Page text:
A group of Jackdaws and some Rooks flying towards a night roost.
In a previous post I told about our new project on Jackdaws and gave some information on the biology of these birds. I also mentioned that we attached GPS-loggers to some birds.
But what are GPS-loggers? How do they work? And why did we attach them to some birds?
A GPS-logger takes GPS-positions at a pre-programed schedule and stores the data. It works like the hand-help GPS device you may use for hiking, the one that is included in your smartphone or the one in your navigation system of your car. When you plot all the points that you collect you can see the route that you took. This is exactly how the GPS-loggers for animals work. The only difference is that the GPS-loggers we use are much smaller and weigh only a few grams. This enables a scientist to attach them to a bird. Birds can carry the loggers without being handicapped. If a bird flies around for some time with such a logger and you later retrieve the data, you can see when and where the bird was. With the help of such little tracking devices biologists can learn a lot about the movement patterns of animals that would otherwise be impossible to unravel.
In the cases of the Jackdaws, the GPS-loggers take very many points. I have programmed them on as much as one GPS-point per 15 minutes. Maybe does not sound that much, but it does this for 24 hours a day, 7 days a week. Over a whole year this makes more than 35.000 data points. This enables us to get a high spatial and temporal resolution of the bird’s movements and we can learn much about where they sleep, where they collect food, where they winter and so on.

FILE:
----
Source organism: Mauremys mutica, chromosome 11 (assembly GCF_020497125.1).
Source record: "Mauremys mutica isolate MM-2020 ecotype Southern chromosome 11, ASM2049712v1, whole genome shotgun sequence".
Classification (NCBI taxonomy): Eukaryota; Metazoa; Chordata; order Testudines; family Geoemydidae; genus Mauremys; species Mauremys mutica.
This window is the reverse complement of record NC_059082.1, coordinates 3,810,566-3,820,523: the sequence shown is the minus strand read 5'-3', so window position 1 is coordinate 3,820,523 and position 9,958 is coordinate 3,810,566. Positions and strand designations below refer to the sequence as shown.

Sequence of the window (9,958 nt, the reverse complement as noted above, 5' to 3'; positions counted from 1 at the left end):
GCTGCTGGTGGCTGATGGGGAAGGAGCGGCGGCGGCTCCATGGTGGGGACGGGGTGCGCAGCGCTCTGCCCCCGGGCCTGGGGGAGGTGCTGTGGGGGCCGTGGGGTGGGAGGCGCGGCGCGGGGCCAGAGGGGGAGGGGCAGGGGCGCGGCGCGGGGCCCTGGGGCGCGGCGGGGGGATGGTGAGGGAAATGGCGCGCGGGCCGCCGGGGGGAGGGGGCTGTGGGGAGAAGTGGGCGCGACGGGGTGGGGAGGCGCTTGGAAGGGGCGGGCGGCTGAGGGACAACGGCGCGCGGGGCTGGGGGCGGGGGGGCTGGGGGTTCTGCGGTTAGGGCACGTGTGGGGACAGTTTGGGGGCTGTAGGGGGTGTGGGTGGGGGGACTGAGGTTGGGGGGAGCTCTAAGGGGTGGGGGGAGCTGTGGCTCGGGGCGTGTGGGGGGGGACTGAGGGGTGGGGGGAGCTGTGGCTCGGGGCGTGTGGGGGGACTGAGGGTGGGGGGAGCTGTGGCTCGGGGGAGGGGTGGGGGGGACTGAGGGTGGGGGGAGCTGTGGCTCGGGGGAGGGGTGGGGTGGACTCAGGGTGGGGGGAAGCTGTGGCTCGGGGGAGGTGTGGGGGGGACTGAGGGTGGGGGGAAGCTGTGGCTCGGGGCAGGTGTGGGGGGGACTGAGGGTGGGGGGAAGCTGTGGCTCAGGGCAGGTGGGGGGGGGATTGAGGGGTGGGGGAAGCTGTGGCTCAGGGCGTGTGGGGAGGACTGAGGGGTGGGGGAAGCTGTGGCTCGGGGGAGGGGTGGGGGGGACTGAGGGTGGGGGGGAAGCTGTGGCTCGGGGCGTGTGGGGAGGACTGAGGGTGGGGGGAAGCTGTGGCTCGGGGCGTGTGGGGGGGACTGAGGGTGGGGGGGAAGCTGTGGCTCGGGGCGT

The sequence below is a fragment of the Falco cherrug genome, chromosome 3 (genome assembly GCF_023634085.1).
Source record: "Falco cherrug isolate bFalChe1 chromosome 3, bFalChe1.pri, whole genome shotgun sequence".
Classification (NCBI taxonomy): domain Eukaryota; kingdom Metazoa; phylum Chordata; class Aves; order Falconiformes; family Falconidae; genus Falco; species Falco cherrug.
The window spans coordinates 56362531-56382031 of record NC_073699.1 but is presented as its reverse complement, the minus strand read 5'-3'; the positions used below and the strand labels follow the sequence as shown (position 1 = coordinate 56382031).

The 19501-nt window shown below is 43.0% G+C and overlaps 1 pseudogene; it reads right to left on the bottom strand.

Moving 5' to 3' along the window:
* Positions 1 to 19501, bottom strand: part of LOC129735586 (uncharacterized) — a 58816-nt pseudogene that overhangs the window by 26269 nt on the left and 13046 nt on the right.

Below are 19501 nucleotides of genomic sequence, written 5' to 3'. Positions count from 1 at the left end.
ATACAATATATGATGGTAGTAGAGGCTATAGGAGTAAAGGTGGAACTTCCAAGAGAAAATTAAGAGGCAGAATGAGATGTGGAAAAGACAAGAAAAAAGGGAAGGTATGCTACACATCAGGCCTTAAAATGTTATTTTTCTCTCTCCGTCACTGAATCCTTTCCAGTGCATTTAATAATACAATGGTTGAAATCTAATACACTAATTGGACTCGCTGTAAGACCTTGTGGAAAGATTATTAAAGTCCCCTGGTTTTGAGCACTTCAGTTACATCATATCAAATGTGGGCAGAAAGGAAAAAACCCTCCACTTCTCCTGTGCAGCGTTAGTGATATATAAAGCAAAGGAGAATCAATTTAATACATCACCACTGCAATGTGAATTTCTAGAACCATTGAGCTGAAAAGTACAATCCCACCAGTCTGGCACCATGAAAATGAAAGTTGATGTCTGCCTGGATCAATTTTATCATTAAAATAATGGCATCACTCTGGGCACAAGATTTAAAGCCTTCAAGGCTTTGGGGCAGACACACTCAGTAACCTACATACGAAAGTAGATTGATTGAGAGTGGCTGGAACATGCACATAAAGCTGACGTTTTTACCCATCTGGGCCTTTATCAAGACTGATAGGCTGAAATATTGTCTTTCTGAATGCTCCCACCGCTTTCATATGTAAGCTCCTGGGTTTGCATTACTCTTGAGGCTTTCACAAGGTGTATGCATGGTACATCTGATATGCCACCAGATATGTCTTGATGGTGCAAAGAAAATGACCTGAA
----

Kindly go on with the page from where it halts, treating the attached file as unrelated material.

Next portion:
Taking that many GPS-points requires a lot of energy. Since batteries of the loggers need to be small to keep the weigh as low as possible, the loggers have small solar panels that charge the battery.
The GPS-loggers we use for the Jackdaws have another very valuable function. Using an antenna one can download the data from the distance! Thus there is no need to recapture the individuals to get access to the data. You “only” need to get close (within about 300m) to the birds and you can download the data to your laptop. This is a very valuable function since recapturing the animals is often a problem.
The Jackdaws are a very convenient bird to download data. In the evenings, often hundreds or even thousands of birds come together to sleep on a communal roost. When I find such a roost, I can go there with my antenna and laptop. If I am lucky “my” birds are on the roost and I can download the data. Recently I have been very lucky and found almost all of the birds carrying GPS-loggers on one roost. Within one evening I downloaded thousands of datapoints. From these data we learned already a lot about what the birds do after the breeding season. For example, even though the Jackdaws do not need their nestbox at the moment, they still visit the colony regularly for a short visit. For most part of the day, however, they are moving around in the surroundings of the colony. The furthest distance to the colony was 21 km so far. It will be exciting to see what happens during the winter.
Jackdaw with GPS-logger